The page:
From archiving contracts to implementing contracts

This is an old blog post when Zefort was known as Oh, those were the days!

Here’s a familiar scenario: It took weeks of lead time and hours of work and negotiations from many professionals from both buying and selling organizations to come to an agreement. Finally, the names are on the paper, congratulations! Now the next step is to archive the contract somewhere safe and sound, right?

Well, wrong.

Contract management phase has much bigger stakes on its plate.

Contract management lifecycle can be divided into five phases: legal design, document automation, negotiations, contract management and analysis and research. Developing the long contract management lifecycle becomes more manageable when taking a focused look.

Contracts sum up the contracting parties’ goals. Instead of archiving, your mindset should be on making sure the contract gets actually implemented.

Who reads contracts, anyway?

A contract usually addresses a wide range of goals from risk management to making sure that the best benefits are obtained in terms of money and time.

Many stakeholders are typically involved in implementing the contract – and very often the implementation team is not involved in the contract negotiations. So, contract details matter to many people.

For example, accounting needs to know the payment terms. A project manager has to read the entire contract. A process owner has to know the agreed schedules and resources. Purchasing has to make sure that the contract is renewed. And so on.

You have to make sure that the team implementing the contract know their responsibilities. This way, you enable them to do their job.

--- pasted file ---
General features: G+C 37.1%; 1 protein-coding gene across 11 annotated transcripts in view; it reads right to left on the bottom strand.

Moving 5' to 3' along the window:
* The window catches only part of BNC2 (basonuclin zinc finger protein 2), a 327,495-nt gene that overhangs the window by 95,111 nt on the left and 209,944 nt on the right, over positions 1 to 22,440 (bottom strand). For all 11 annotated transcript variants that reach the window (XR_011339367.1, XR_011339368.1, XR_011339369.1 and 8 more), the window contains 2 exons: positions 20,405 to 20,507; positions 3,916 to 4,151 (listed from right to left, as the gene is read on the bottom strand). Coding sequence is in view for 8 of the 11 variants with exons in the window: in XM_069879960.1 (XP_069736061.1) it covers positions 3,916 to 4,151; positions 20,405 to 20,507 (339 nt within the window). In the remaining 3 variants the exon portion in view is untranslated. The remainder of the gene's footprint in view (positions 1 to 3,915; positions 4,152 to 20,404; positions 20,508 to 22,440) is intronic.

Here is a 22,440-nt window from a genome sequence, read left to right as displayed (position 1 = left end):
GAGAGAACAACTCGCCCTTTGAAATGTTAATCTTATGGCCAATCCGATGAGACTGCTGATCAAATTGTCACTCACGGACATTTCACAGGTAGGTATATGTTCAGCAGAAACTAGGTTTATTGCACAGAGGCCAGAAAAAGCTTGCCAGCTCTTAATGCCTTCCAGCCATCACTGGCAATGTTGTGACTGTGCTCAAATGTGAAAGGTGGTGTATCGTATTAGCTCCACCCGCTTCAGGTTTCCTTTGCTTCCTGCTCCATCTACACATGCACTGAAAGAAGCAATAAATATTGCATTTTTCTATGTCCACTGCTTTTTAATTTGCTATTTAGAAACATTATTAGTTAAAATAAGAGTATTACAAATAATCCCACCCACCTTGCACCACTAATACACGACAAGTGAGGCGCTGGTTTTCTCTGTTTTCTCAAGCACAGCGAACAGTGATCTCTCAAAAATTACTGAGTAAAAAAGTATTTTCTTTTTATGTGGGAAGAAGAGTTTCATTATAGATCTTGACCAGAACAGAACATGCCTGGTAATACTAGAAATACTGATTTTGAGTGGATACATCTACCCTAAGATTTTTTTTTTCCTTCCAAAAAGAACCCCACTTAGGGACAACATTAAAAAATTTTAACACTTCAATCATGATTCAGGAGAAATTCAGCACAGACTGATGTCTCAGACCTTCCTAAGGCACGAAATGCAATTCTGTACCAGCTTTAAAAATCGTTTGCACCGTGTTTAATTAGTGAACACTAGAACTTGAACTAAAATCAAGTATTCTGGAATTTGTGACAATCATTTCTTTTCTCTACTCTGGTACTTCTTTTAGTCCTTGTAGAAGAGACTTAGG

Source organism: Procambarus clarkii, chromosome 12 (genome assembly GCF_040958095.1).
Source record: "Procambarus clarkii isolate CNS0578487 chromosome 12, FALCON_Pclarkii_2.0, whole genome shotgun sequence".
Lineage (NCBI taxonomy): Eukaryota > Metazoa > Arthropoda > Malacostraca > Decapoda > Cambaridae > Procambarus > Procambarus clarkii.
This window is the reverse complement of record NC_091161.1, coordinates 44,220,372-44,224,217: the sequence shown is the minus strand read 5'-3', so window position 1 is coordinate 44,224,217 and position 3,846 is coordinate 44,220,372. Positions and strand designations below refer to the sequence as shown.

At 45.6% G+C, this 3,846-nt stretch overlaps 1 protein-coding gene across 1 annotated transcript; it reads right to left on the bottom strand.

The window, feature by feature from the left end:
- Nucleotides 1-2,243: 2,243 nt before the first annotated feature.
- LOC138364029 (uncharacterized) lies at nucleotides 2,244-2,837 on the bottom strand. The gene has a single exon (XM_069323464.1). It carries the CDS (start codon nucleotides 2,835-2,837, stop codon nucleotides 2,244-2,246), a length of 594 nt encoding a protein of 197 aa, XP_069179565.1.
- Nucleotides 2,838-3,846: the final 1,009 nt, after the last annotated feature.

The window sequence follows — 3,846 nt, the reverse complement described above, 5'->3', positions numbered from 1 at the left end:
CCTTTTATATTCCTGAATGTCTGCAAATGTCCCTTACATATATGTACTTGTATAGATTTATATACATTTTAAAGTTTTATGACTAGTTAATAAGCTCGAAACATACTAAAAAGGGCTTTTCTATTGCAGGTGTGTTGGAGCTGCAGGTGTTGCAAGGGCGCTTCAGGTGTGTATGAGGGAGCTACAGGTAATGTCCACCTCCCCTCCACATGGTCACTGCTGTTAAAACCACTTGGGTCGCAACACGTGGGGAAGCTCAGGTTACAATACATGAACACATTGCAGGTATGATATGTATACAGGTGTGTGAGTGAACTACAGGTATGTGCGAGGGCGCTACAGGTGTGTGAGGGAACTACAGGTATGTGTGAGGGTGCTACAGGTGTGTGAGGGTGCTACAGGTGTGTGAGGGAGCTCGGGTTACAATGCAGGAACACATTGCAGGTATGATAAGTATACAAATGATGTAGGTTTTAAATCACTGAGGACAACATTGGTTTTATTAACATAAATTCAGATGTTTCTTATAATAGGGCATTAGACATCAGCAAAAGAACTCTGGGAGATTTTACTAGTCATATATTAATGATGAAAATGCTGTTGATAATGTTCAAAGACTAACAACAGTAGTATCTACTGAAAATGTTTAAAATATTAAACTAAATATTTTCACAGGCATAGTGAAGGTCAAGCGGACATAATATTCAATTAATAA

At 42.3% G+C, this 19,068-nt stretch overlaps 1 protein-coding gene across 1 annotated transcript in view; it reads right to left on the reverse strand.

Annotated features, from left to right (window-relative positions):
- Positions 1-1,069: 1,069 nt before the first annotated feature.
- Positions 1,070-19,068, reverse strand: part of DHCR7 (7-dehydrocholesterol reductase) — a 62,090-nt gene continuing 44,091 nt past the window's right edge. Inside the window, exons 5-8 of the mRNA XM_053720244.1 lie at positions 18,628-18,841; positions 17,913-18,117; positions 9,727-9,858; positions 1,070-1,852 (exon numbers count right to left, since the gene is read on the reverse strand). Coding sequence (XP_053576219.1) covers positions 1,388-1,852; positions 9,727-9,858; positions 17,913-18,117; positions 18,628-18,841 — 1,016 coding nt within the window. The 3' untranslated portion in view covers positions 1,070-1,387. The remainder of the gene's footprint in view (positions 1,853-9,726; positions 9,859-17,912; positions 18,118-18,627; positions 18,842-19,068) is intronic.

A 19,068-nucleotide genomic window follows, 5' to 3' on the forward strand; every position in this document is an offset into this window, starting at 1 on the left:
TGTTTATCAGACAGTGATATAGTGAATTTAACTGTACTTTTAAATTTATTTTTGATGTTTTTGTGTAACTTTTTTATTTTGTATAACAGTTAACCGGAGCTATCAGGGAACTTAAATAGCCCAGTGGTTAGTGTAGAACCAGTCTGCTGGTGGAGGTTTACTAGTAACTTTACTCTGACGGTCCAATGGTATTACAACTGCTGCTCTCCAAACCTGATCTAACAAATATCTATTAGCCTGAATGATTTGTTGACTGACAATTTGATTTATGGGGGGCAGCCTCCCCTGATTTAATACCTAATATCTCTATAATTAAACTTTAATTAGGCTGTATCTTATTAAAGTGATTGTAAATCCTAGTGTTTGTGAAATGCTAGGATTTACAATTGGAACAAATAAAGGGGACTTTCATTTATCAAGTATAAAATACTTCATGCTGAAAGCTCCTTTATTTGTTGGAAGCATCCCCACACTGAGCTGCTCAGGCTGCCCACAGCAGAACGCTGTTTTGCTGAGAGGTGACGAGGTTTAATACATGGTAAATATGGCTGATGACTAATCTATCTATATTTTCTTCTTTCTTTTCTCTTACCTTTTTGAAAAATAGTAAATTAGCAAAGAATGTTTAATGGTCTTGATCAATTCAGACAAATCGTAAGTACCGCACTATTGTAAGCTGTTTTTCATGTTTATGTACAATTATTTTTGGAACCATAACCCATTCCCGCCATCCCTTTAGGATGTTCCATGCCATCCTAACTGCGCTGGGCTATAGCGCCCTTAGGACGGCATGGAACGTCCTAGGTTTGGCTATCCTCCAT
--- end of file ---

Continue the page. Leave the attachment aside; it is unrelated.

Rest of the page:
Show me the money!

Today, everyone is looking for productivity improvements. Contract management is critical there as well.

For example, let’s analyze the sourcing function. First, making sure that sourcing is secured through contracts is vital: there are contracts in place for single source goods and there are effective contracts for expensive goods, or maybe for all the goods.

The initial contract may have set stretch goals that would strive further for productivity gains, e.g. volume discounts. While the devil is in the details, it is just a lot of work to input the bargained prices from the new contract to the sourcing ERP system.

Many organizations face the trouble that although sourcing has saved $XX,XXX on paper and the continuous improvement team has further saved $YY,YYY, the real savings cannot be seen anywhere.

Senior management has to set control mechanisms in place to be able to review the results and further change the course of productivity initiatives. Having excellent visibility to the contract base is the enabler for the senior management control.

Does your implementation team and senior management have proper visibility to your contracts? One of the key benefits of is the transparency it gives to your contract base.

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